Hot composting with chicken bedding and garden waste

Discussion in 'Gardening' started by vehve, Jun 23, 2014.

  1. aart

    aart Chicken Juggler! Premium Member

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    Cleaning up the garlic bed today so took some pics so you can see the branching.

    Here is one of the larger plants broken in half (at the rec circle) where I harvested the top for the chooks to chew on.
    Main stem is just over 1"(2.5cm) at the base, next to it are my side cutters 7"(18cm) long and the largest rhizome I found.
    [​IMG]


    Here's a milk crate with the other rhizomes I gathered....with same side cutters for scale
    [​IMG]
     
  2. vehve

    vehve The Token Finn

    If you want to keep them, you should only replant the roundest ones. And if you dig all of them up before replanting, you'll get a better harvest of less lumpy chokes.
     
  3. aart

    aart Chicken Juggler! Premium Member

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    I only posted these because of your curiosity about the 'branches'.

    Am not going to replant any of them, might eat some...or give them away, I want them out of the garlic bed(which is probably impossible.
     
  4. vehve

    vehve The Token Finn

    Just thought you might want to start treating them as a nice plant [​IMG]

    But yeah, they look a bit different. The rhizomes look the same though, although ours had a bit more uniform shape. Easier to peel that way.
     
  5. HennyPennyCO

    HennyPennyCO Chillin' With My Peeps

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    I'm so glad someone brought up the topic of sunchokes - and their invasiveness.
    Yesterday while at the community garden I went to where I had so carelessly stuck in those little rhizomes given to me last fall. I had already removed the top portions of the three plants and was now hunting the rhizomes. The community garden is at a school and we have raised beds for the pupils. In the first raised bed I had built a hugelkultur mound and tucked the sunchokes in the front of the bed. O silly silly me.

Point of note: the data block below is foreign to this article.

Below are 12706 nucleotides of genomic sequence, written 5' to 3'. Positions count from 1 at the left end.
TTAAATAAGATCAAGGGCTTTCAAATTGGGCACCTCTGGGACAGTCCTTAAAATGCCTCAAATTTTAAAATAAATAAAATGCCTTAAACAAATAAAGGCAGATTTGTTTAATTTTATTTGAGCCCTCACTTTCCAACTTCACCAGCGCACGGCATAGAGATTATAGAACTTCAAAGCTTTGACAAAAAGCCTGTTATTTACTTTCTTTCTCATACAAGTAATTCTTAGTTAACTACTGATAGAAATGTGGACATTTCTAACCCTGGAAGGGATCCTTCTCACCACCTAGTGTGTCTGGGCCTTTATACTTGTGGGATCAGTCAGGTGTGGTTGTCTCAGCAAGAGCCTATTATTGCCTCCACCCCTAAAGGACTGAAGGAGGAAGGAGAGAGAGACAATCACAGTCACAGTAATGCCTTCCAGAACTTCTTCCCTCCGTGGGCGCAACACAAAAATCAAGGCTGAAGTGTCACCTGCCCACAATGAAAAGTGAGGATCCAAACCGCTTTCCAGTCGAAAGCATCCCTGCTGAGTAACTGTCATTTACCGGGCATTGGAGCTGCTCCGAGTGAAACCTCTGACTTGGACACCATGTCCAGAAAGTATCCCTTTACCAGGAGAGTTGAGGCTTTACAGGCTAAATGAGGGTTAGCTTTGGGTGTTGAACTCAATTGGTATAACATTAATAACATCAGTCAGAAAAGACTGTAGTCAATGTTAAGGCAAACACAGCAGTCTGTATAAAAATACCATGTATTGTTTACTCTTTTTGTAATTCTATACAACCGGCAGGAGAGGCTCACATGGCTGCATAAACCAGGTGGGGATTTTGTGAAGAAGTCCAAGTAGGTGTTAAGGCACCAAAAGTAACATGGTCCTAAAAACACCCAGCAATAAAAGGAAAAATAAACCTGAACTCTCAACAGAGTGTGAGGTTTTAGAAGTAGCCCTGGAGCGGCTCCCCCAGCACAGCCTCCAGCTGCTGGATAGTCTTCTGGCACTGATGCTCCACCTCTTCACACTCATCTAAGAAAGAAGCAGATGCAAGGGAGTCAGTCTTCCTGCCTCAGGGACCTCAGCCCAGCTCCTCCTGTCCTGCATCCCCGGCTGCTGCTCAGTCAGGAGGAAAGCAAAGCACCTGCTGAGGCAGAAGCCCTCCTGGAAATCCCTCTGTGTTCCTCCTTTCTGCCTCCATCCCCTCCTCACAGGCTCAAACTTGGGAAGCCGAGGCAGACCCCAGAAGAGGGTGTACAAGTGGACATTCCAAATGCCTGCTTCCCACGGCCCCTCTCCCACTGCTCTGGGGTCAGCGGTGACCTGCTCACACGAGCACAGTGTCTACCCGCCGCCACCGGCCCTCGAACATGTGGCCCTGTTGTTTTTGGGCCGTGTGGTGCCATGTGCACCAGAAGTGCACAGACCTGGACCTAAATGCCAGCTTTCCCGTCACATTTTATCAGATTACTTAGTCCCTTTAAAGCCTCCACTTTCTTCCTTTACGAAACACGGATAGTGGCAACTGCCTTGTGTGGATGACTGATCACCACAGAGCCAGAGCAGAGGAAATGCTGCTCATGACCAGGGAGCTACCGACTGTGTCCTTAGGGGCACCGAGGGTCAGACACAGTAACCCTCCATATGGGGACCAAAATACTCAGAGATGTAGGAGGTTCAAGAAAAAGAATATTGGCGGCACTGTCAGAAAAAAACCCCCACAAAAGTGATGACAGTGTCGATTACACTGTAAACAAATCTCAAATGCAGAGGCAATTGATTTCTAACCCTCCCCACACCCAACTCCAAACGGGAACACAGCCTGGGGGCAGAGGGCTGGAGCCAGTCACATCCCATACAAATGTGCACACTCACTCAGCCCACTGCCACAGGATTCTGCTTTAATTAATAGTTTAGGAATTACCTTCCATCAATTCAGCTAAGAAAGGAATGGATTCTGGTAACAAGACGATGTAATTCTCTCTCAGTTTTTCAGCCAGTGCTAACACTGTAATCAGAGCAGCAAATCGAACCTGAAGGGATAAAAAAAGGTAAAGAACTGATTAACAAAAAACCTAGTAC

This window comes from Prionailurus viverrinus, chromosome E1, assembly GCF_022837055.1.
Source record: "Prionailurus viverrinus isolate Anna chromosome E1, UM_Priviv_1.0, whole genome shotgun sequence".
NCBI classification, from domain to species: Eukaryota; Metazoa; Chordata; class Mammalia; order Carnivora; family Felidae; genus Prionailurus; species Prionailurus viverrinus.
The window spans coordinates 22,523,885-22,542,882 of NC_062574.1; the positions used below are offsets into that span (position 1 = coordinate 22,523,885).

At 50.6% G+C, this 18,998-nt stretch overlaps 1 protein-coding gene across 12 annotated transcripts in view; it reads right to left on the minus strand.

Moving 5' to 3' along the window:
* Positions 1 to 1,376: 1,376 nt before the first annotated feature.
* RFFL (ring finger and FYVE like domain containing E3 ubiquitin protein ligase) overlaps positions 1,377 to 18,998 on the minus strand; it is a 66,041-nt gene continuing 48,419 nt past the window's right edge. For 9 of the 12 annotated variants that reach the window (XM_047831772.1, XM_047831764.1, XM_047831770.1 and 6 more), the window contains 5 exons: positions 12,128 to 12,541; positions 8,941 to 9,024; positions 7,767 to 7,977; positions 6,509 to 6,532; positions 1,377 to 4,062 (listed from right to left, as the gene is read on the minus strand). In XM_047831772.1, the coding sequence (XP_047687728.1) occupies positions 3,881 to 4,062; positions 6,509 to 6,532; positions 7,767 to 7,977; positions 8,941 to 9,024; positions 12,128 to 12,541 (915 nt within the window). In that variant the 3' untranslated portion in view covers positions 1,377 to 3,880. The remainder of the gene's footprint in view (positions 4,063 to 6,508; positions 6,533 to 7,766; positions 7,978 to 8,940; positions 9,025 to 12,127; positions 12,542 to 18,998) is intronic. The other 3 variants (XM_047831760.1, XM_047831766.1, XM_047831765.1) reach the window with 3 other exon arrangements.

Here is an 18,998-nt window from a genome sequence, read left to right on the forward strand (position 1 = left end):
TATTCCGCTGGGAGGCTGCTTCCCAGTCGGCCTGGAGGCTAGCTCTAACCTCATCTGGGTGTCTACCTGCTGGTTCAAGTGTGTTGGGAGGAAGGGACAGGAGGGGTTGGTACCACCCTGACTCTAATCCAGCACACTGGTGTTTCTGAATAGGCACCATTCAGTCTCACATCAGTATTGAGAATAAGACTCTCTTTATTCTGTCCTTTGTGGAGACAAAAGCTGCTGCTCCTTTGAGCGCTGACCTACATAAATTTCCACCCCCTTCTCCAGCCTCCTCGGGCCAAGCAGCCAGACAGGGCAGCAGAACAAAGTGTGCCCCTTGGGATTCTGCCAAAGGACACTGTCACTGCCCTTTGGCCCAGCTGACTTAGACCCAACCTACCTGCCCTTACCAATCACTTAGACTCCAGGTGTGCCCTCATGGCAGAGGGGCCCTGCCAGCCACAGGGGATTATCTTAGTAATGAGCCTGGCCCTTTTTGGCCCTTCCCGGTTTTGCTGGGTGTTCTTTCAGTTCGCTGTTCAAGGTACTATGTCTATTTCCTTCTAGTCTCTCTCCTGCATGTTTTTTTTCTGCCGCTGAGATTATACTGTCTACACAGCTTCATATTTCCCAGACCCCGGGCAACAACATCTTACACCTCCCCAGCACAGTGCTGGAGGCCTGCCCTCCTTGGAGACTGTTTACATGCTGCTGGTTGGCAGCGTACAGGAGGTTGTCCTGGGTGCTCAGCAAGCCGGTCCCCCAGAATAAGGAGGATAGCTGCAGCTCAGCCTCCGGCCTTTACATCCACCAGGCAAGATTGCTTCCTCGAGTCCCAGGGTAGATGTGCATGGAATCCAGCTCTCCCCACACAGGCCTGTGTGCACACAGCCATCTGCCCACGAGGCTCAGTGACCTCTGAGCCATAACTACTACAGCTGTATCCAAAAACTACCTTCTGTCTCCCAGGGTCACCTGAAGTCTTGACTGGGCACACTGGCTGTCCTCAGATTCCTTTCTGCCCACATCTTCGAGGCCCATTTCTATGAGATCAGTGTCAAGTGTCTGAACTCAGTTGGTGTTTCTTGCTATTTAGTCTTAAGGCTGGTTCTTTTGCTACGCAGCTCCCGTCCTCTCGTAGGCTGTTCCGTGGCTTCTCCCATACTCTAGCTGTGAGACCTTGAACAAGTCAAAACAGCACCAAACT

After an hour of digging - and dismantling the hugelkultur mound two feet back into the bed - I had harvested/culled/removed almost 17 pounds (7.75kg) of chokes. I was horrified! These things have pushed their roots and rhizomes in between the layers of wood. I kept thinking I'd got them all, then I'd pull up a (rotting) log and there would be yet another clutch of rhizomes. Now I'm afraid that I might have missed a piece and I'll have to repeat this exercise.
     
  6. vehve

    vehve The Token Finn

    Yeah, they are best kept in a separate place.

    The compost is working nicely, air temp in the box was 35C today (about 95F). At the moment, the bucket of straw from the run we toss into the compost every day takes about 2 days to turn black. I turn everything around properly every morning when we dump the straw in there, along with any compost we generate while cooking food. As long as the pile just sits, the ammonia released from it isn't too bad, but I had to take a breathing break while turning it today, I was starting to go dizzy with all the fumes I was breathing in. The added straw does seem to absorb most of the fumes though.
     
  7. vehve

    vehve The Token Finn

    Okay, batch number 4 was considered ready today, as I needed some more space in the compost because we cleaned out the run today. I got two wheelbarrow loads of lovely, earthy smelling compost. I'm going to have a nice amount of the stuff in spring to figure out some use for.

    [​IMG]
     
  8. vehve

    vehve The Token Finn

    I didn't turn batch 5 yesterday, and immediately today I noticed that the temperature had dropped a bit. Today I've turned it twice, and it seems to be heating up a bit again, but I think it's going to start cooling soon. It is pretty much black or a dark brown by now, so the hot phase is starting to be over. Batch 6 mostly consists of straw, and a bit of food scraps, but I only have a little of it in there, so I'm going to wait a while before wetting it.
     
  9. Happy Chooks

    Happy Chooks Moderator Staff Member

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    I'm very interested in this thread. I have been *attempting* to compost for many years. I have a ComposTumbler, and I couldn't make it work right, so I went to a pile on the ground. (it's not terribly cold here in Northern CA) I figured out that I needed more green material, and so far, it seems to be working. My pile was HUGE (must go smaller next time) so it's taking a long time to break down. It's about 1/2 in size now and has a nice earthy smell to it, but still needs more breaking down. It's a bit dry right now, but we are supposed to get rain in a few days, so I don't want it overwatered.

    I'll have to make a trip by Starbucks and see if I can get some coffee grounds. My own grounds have been added to the pile, but I'm the only coffee drinker in the family.
     
  10. vehve

    vehve The Token Finn

    Don't forget about the chicken poop. That's a nice source of nitrogen as well.
     

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